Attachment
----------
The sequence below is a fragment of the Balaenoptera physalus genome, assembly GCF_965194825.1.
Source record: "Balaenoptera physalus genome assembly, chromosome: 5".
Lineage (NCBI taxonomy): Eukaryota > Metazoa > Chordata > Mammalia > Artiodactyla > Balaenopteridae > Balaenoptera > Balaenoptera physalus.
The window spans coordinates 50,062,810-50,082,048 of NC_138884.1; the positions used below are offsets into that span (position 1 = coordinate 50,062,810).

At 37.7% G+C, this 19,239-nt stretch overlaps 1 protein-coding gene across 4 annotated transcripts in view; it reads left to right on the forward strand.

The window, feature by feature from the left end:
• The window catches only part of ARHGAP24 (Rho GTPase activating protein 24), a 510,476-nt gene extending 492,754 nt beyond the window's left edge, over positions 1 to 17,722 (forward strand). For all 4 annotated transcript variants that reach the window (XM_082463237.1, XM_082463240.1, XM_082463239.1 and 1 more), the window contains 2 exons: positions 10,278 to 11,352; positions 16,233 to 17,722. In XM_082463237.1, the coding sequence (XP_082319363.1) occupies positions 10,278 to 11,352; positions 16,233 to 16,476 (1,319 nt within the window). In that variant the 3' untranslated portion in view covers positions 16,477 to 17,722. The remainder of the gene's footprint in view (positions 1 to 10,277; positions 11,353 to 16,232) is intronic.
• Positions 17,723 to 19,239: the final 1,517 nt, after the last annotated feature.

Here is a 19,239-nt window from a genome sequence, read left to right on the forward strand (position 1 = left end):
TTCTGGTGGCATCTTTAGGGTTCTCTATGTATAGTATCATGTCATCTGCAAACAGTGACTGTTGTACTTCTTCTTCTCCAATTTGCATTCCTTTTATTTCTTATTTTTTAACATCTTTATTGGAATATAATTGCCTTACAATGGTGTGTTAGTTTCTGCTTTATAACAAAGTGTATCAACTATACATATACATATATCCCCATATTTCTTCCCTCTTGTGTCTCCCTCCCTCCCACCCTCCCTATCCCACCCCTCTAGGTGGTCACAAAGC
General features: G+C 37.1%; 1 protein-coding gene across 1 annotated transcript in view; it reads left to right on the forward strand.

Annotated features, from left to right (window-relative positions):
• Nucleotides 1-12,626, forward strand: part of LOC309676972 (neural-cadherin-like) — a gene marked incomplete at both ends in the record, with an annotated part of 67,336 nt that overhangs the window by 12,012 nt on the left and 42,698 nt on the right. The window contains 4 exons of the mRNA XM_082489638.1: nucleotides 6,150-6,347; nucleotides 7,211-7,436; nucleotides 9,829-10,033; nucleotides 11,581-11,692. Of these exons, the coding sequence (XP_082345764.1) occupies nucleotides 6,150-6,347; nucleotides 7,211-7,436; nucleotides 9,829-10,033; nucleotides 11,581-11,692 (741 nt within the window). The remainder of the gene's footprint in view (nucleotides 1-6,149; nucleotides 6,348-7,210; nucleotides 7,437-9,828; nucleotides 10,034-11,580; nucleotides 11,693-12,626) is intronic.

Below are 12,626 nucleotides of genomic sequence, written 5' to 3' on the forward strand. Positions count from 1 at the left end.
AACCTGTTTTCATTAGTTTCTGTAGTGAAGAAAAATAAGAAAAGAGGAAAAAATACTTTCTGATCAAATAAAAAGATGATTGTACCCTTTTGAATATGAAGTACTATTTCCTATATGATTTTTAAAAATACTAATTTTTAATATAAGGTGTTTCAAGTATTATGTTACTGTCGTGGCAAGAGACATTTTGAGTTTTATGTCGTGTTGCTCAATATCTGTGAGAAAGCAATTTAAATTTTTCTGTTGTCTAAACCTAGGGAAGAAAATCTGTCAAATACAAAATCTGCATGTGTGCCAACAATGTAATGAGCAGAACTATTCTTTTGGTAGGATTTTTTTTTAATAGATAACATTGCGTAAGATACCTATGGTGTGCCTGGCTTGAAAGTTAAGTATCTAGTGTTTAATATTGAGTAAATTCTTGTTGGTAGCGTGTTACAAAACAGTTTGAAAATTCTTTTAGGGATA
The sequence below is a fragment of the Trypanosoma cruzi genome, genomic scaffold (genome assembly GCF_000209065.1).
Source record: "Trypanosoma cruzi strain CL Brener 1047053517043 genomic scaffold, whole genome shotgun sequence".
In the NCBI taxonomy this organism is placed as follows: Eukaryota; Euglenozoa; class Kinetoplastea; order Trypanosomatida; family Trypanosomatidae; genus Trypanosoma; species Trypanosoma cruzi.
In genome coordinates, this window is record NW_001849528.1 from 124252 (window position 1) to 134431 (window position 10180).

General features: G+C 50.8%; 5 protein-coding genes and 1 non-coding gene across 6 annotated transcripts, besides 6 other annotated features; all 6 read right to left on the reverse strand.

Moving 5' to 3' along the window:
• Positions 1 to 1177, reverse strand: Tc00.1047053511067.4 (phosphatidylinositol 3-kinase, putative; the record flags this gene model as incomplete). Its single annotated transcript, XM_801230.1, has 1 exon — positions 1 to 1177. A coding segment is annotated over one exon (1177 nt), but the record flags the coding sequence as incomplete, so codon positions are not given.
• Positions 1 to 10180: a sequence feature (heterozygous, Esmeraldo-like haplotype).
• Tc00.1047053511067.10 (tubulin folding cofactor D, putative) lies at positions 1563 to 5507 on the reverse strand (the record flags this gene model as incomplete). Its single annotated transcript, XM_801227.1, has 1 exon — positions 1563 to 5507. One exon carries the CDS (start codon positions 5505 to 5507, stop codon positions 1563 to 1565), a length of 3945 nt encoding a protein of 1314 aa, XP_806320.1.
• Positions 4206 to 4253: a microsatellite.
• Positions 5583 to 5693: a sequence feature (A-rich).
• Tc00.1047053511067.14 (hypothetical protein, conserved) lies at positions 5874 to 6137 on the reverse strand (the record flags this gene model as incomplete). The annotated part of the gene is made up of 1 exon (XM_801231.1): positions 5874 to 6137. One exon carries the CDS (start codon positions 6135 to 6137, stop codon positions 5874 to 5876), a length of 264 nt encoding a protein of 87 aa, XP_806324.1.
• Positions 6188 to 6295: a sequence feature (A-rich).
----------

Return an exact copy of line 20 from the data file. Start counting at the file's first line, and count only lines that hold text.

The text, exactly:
General features: G+C 50.8%; 5 protein-coding genes and 1 non-coding gene across 6 annotated transcripts, besides 6 other annotated features; all 6 read right to left on the reverse strand.